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Who is Responsible for Using a Fire Extinguisher

Who is Responsible for Using a Fire Extinguisher

Fire is one such component of life that brings mass destruction if not controlled timely. Fire extinguishers come in handy when small controllable fires break out. They are hand-operated cylindrical vessels that contain a pressurized fire suppressing agent that can be released when a fire breaks out. You find these in most public, commercial, and residential complexes as part of the safety measures.

When installing fire safety measures in your office building, it is necessary to be aware of the few classes that might come in hand. For the ones who are a newbie in the firefight game, the following are few fire extinguisher types based on the class that one must be aware of:

  • Class A fire extinguishers suppress fires from the burning of solid materials.
  • Class B ones inhibit the burning of inflammable liquids like alcohol, glycerine, etc.
  • Class C extinguisher is used to suppress the fire breakouts from combustible gases like ethane, acetylene, etc.
  • Class D is used when fire breakouts are with metals like Magnesium, Lithium, etc.
  • Class E fire extinguisher tackles the fires on electronic equipment.
  • Class F deals with fire breakouts caused by cooking oils and fats.

A combined class of A, B, C, or B, C certified extinguishers are in industries that are prone to high levels of fire. Likewise, residential buildings equip themselves with a Class that befits their specifications.

The above differentiation has its basis on the source of fire they suppress. Following are the fire extinguishers types identified based on the suppression agent used.

  • Water-based extinguishers are the best to counteract the fire breakouts of the Class A category, also being cost-effective at the same time.
  • Foam-based extinguishers are better at handling fires than water-based ones because they can suppress Class A and Class B category fires. It helps to attain better control over fires.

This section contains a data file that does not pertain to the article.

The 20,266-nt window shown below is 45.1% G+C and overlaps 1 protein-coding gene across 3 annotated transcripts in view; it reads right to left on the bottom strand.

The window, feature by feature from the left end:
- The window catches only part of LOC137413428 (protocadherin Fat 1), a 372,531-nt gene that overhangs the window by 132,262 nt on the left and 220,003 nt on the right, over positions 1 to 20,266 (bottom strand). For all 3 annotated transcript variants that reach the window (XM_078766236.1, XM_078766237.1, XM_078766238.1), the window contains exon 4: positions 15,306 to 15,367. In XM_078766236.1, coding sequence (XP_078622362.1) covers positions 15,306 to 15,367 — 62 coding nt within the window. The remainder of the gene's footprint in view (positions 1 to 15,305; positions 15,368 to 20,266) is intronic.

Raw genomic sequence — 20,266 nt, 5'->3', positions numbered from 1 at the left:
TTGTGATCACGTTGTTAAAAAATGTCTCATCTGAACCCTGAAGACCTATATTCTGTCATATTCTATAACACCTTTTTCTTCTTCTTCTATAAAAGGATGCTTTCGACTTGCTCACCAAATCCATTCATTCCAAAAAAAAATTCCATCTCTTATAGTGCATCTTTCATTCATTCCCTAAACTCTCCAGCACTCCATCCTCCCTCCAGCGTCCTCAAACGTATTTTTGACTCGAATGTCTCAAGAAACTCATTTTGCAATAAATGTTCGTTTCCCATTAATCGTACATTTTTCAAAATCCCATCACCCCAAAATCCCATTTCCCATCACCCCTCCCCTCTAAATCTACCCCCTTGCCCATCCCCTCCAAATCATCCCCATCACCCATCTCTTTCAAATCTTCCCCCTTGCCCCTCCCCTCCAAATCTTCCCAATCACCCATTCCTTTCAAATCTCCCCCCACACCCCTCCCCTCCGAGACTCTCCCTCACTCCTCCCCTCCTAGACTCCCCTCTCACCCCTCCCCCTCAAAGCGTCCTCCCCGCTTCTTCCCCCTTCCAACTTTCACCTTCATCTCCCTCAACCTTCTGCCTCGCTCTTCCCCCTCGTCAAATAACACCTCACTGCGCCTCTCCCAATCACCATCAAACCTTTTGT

• Powder-based extinguishers can suppress fires of Class A, B, and C category, which makes them a multi-purpose option.
  • Carbon Dioxide-based extinguishers do not leave any residue post usage when used. Carbon dioxide is often used as a fire suppressant.

Fire Extinguisher

Four easy steps to use a fire extinguisher

After having learned about the fire extinguishers and their types, it is now time to learn what are the 4 steps in using a fire extinguisher.

These steps are a must to consider in fighting against fire breakouts. There is an acronym that covers all the steps required; professional firefighters call it "PASS."

Step 1: Pull the Pin from the extinguisher's handle.

Step 2: Aim the nozzle of the extinguisher at the base of the fire. Failing to do so might lead to an unsuccessful attempt.

Step 3: Squeeze the trigger gently to release the suppressant at the right spot.

Step 4: Sweep the suppressant in sideways motion to reduce the strength that ultimately sets off the fire.

Fire Extinguisher

With that covered, it is a common question: who is responsible for using a fire extinguisher? To ensure compliance with fire safety regulations, it is necessary that fire safety measures get exercised by a well-trained person. The safety regulations stipulate that people with no training must not try their hands at fire fighting tools. In most commercial or residential buildings, the one using the extinguisher will be the security guard or individuals with a similar background.

Alarms have struck out!

It is the tensest situation when fire alarms have struck out. A question might pop in your mind that what actions should you take if you hear an intermittent alarm. You can come out a winner, safe out of harm's way if you know these steps.

The following are the steps to be taken in such cases:

  • Come upon a decision immediately. Deciding your course of action in such a situation could be a life-deciding decision and depends mainly upon the circumstances. It is the best decision to find your way out and evacuate the fire-struck building immediately.
  • Never try to extinguish large fires. Yes! You heard that right. Extinguishing large fires is a waste of time. Instead, make your way out of the building because every second in such situations count.
  • Rush towards an assembly area. Every building must have a fire evacuation plan that mentions the course of action and the safe meeting areas.
  • Never use lifts. Instead, rush towards the stairs.
  • Never attempt to enter the fire-struck building again once evacuated.

When escaping fire, keep your cool, take immediate exit measures, and follow instructions of well-informed people. Commercial buildings should be equipped with fire-safety measures that include having proper exits and fire extinguishers. It is even more helpful if the layout of the space naturally allows exit during an emergency. This makes your building safer. With the help of space planning experts like GXI Group, you can furnish your space with preventive measures and proper exits that minimize chaos during a distressing time.

by  GXI Group /  Safety  / 

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